Staying Alive

Several months ago, I attended a party and chatted with this gal. As it is wont to do, the conversation turned to John Travolta, and after revealing my deep love for Saturday Night Fever, it also became known that I hadn’t yet seen its inferior-to-most sequel, Staying Alive. Though I don’t remember how she convinced me, exactly, I do remember her argument being incredibly strong in favor of the movie, so I decided to abandon my general distaste for sequels and give it a whirl. At the very least, I thought, I’d get to see another two hours of Travolta in his pompadour prime.

It’s pretty common knowledge that this movie got horrid reviews. But you know what? Screw those reviews. And thanks to her for the superior recommendation. Staying Alive is as good a sequel as Magic Mike 2, in that it retains all of the sexiness and none of the moodiness of the original, but the plot is kicky as hell anyway.

And, actually, Staying Alive covers a lot of unexpected ground. Tony Manero, finally out of Brooklyn and into Manhattan, is a dancer bumbling his way through the Broadway scene. He has to deal with gay stereotypes, his own ego and sexist tendencies, fierce competition and making rent. Those of us with office jobs have truly no idea what entertainers go through. Tony is as talented as they come, and dancing is definitely what he should be doing, yet he and an overwhelming pool of other talented guys and gals are just as unemployed. It may or may not come as a surprise that Sylvester Stallone directed, co-wrote and cameoed in the movie. Say what you want about the cheesy dialogue, but Sly knows a rags-to-riches story better than most. (He also knows how to cast his brother, Frank, in a great role.)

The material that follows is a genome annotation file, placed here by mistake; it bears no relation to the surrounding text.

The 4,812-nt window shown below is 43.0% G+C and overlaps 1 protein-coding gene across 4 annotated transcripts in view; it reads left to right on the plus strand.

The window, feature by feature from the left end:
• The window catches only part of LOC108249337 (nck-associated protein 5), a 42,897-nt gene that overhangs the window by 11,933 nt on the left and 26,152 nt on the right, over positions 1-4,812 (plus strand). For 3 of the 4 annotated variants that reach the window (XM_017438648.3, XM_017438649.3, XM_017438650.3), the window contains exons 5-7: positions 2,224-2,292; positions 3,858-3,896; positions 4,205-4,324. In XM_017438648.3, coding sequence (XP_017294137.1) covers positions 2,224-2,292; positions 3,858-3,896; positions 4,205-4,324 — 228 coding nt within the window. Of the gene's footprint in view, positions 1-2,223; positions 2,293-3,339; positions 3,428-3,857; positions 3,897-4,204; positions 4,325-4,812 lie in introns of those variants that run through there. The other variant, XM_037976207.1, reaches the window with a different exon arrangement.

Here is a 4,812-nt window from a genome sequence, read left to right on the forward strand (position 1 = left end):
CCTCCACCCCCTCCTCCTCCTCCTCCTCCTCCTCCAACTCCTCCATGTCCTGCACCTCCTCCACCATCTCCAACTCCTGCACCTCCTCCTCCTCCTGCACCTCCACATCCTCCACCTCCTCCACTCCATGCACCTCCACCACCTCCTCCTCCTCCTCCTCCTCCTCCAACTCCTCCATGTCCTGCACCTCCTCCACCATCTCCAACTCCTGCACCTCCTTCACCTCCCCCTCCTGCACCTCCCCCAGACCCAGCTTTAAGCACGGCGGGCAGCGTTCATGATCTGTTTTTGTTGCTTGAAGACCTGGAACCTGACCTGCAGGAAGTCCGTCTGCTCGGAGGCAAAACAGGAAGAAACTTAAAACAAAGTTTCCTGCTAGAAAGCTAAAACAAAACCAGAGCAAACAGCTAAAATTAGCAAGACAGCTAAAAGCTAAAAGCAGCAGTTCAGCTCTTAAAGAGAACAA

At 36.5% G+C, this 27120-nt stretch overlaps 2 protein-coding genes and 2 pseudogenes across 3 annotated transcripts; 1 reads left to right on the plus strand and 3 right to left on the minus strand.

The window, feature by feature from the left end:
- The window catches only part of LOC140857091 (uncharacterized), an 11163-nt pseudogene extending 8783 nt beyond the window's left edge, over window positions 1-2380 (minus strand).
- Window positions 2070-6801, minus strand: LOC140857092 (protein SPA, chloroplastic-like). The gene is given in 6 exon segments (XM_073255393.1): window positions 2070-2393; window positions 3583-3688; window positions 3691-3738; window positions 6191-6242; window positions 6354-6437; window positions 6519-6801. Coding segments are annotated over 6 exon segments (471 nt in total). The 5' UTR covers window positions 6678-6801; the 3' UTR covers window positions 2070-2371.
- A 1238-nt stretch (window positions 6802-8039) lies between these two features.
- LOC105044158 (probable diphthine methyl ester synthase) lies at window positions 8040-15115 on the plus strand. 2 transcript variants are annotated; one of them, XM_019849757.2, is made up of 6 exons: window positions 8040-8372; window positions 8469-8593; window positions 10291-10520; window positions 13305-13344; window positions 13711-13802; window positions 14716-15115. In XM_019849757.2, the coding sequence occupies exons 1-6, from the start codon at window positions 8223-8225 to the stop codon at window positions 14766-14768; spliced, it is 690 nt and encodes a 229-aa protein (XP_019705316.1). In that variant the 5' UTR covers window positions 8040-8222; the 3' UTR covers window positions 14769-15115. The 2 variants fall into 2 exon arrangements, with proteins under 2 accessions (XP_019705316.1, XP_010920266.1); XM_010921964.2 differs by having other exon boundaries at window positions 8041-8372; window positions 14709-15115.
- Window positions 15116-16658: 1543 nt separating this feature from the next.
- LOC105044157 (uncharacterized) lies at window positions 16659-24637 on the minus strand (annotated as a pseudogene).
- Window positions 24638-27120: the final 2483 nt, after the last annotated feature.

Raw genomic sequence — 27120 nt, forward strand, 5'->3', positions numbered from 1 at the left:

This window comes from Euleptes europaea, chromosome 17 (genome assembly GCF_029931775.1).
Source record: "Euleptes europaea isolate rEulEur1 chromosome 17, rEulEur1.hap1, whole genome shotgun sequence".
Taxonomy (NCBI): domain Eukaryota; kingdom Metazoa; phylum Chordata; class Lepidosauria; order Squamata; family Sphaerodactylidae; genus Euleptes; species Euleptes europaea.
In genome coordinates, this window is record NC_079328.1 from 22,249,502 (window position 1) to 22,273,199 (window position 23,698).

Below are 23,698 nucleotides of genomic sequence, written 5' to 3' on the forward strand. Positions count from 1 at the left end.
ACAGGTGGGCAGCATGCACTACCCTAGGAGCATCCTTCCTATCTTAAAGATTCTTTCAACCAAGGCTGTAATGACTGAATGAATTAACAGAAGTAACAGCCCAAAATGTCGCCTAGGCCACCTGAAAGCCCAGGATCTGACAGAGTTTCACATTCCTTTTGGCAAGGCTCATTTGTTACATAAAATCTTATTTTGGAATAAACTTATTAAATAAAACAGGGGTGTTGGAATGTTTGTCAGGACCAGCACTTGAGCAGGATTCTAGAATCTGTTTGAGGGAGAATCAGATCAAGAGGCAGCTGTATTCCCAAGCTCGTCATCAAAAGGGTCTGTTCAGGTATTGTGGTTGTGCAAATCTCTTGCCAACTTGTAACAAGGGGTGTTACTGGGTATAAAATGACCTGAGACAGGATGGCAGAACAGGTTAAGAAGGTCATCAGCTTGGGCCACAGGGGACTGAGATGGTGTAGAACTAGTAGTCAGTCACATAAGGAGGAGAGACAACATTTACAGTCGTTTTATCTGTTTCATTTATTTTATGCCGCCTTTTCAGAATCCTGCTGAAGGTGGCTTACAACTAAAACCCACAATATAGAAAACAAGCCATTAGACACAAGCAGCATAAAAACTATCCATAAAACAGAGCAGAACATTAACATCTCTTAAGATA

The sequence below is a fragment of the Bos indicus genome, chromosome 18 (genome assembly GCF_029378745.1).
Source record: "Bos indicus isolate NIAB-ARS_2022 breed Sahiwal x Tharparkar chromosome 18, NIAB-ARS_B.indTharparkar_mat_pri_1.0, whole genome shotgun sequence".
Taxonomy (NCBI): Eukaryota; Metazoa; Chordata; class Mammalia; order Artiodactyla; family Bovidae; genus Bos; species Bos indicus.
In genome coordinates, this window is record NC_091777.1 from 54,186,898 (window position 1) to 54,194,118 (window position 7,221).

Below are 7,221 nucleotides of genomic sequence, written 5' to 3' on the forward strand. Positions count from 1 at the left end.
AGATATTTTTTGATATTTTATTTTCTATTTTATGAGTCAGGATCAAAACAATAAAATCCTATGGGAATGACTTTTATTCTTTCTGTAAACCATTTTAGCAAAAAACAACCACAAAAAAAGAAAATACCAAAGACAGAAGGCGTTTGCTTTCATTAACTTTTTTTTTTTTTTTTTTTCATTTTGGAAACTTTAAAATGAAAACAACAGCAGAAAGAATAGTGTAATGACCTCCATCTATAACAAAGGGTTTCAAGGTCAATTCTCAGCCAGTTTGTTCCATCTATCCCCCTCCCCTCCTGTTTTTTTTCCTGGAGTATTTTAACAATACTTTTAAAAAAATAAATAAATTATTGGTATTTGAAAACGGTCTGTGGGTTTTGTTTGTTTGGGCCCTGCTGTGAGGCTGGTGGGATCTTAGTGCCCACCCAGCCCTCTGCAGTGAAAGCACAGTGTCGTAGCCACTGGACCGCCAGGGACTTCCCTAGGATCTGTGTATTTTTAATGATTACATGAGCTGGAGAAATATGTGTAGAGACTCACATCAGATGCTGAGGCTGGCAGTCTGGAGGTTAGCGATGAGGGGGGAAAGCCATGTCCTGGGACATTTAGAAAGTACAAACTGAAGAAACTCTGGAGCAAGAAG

I mentioned sexism before, and of course it’s still rampant in this story because it’s inherent in Tony the character. But Travolta’s lovability prevents you from hating Tony, and it gives some depth to his prejudice. Over the course of the movie — and presumably, over the course of the six years since Saturday Night Fever took place — Tony learns a few things about himself, but not all edges are smoothed, even by the end of the movie. Initially, Tony treats his singer girlfriend, Jackie (Cynthia Rhodes) like utter shit, and she turns to one of her bandmates (Frank, playing Carl) for comfort. But Tony demonstrates his personal progress and his desire to get her back with a long walk to Bay Ridge and an incredibly touching conversation with his mother. The change doesn’t feel contrived, either. There’s a nice, simple purity to it. Initially, too, Tony tries to get with the lead dancer in a production, only to learn that she’s using him for a different reason. He has to reconcile with the discomfort of that double standard, and eventually learn to work with someone he hates, in order to make the show successful.

Honestly, the worst part of the movie is the show itself. The costumes are hysterical, the filming of it is slow-mo-over-the-top, and the style of it is out of left field, if left field were on another planet. I don’t know what to call it, nor do I want to try, but “visually confusing” ought to suffice. “The opposite of disco” will also work here. Just try to forget about it and focus on the movie’s strong emotional core, if you can.

As a side note, I really enjoyed this dumb exchange:

Tony: Don’t worry. She’s in good hands.
Carl: And what are you, Allstate, pal?
Tony: Yeah, you want disability?

As a second side note, I wrote this down when I watched the movie, and I have no idea if it’s a quote or something incredibly smart I thought of myself, but either way, it sums up the movie perfectly. I hesitate to take credit: “When your style is out of style, what happens?”

As a third and final side note, I’ve only had positive reactions since mentioning that I’ve watched this movie. Case in point:

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